Beaver Creek Resort
Beaver Creek Resort is a major ski resort in the western United States, near Avon, Colorado. The resort comprises three villages, the main Beaver Creek Village, Bachelor Gulch, Arrowhead to the west; the resort is owned and operated by Vail Resorts which operates three other resorts in the state, three in the Lake Tahoe region, their newest additions, Canyons Resort and Park City Mountain Resort which were combined in 2015. Beaver Creek is a regular host of World Cup events in early December; the valley that houses Beaver Creek Resort lies just south of Avon and was first settled in 1881. Many early pioneers moved to the area under President Abraham Lincoln’s Homestead Act, farming hay and raising cattle to feed local miners. Beaver Creek remained a populated farming area through the middle of the twentieth century. Beaver Creek Resort was envisioned in the 1950s by Earl Eaton, but it was not until the early 1970s that Pete Seibert tried to convince the Denver Organizing Committee to hold the 1976 Winter Olympics alpine events at the yet to be built ski resort.
However, when Denver backed out from holding the Olympic Winter Games in November 1972, Seibert's plans of building the resort collapsed. When Vail Associates was purchased by Harry W. Bass Jr. an oil tycoon of Goliad Oil, he decided to develop Beaver Creek. The ski slope and first hotel property, The Charter at Beaver Creek, opened during the 1980–81 ski season. Four years Beaver Creek purchased the small, adjacent Arrowhead Mountain an independent resort catering to the beginner and lower intermediate skier; the construction of Bachelor Gulch Village and an additional high speed quad connected the two areas. In 1985, Bass sold Vail Associates filed for bankruptcy a few years later. In 1989, the resort hosted the World Ski Championships, repeated in 1999 and in 2015. For the last several years, Beaver Creek has hosted the Audi "Birds of Prey" World Cup downhill ski races early in the season; the resort is known for its upscale family-oriented accommodations, terrain and a Robert Trent Jones, Jr. Golf Course.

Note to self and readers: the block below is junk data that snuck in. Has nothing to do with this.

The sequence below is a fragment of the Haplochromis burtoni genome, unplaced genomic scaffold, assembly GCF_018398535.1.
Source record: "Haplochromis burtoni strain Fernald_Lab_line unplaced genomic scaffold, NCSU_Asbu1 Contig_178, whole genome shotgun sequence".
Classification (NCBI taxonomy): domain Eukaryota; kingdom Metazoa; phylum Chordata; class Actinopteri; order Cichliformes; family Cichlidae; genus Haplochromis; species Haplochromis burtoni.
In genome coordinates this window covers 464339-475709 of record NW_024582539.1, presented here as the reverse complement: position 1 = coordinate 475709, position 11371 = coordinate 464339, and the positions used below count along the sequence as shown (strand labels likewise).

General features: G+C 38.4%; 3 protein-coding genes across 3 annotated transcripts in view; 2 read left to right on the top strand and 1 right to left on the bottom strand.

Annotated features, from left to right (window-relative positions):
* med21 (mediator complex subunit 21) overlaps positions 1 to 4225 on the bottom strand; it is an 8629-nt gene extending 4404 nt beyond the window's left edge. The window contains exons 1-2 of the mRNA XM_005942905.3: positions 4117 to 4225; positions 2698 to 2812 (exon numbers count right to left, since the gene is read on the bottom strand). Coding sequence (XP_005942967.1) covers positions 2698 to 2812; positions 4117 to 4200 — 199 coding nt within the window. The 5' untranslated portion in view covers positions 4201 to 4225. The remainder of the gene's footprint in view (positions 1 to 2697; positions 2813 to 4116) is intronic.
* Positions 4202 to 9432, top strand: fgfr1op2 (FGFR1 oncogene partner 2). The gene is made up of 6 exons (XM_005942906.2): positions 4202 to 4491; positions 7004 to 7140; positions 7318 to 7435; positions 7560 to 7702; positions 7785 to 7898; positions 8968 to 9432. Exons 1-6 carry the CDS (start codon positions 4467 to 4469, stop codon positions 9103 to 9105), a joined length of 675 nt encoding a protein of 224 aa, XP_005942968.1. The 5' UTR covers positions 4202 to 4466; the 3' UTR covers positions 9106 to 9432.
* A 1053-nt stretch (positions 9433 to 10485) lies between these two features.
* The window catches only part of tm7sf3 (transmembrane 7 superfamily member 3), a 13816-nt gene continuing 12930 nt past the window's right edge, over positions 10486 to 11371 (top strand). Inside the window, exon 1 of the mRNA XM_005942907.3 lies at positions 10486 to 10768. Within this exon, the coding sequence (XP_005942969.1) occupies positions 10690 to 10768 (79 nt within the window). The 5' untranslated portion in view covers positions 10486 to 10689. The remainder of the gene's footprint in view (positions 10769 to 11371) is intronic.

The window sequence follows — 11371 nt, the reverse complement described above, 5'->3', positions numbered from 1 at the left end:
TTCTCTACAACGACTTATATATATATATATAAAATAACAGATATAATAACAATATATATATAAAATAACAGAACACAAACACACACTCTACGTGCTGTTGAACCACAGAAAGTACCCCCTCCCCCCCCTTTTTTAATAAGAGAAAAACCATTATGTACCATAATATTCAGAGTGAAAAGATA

The Beaver Creek Golf Club, nestled against the slopes of Beaver Creek Mountain, is one of the longest established golf courses in the Vail Valley. Opened in 1982, the course is known for its long and narrow challenging fairways, its stunning scenery. Beaver Creek has worked to re-shape all of the bunkers on the course, aligning them more with their original design, in the process installing a new drainage system and new sand for better playability. Additionally, the clubhouse restaurant known as Holden's, has undergone a face lift and reopened as the Rendezvous Club; the town hires extensively from the around the world to fill its large seasonal employee rosters. Vail Resorts is the corporation, it operates Breckenridge, Heavenly, Vail Mountain, Park City and Northstar at Tahoe. Beaver Creek Resort is adjacent to the Holy Cross Wilderness in White River National Forest. Beaver Lake Trail passes beside Beaver Creek. Beaver Lake Trail crosses the wilderness area boundary before reaching Beaver Lake.
Beyond Beaver Lake, Beaver Lake Trail ascends south to Grouse Mountain. Base: 8,100 feet Summit: 11,440 feet Vertical Rise: 3,340 feet Mountains: 5 Bowls: 2 Skiable Area: 1,832 acres Trails: 150 total Longest Run: Centennial Terrain Parks: 2 Average Snowfall: 325 inches annually North: 55% West: 20% East: 25% As of fall 2014, Beaver Creek has 25 total chairlifts.2 Gondolas Haymeadow Express Gondola #1 Riverfront Gondola #71 hybrid lift Centennial Chondola #6 11 high-speed quads Rose Bowl Express #4 Red Buffalo Express #5 Cinch Express #8 Birds of Prey Express #9 Grouse Mountain Express #10 Larkspur Express #11 Strawberry Park Express #12 Lower Beaver Creek Mountain Express #15 Bachelor Gulch Express #16 Arrow Bahn Express #17 Upper Beaver Creek Mountain Express #181 triple chairlift Elkhorn #141 double chair Highlands #28 magic carpets Beaver Creek travel guide from Wikivoyage Official website Official Beaver Creek Snow & Weather Report Official Beaver Creek Trail Map The Vail Resorts official website 3dSkiMap of Beaver Creek Ski Resort Vail Valley Partnership - The Chamber & Tourism Bureau White River National Forest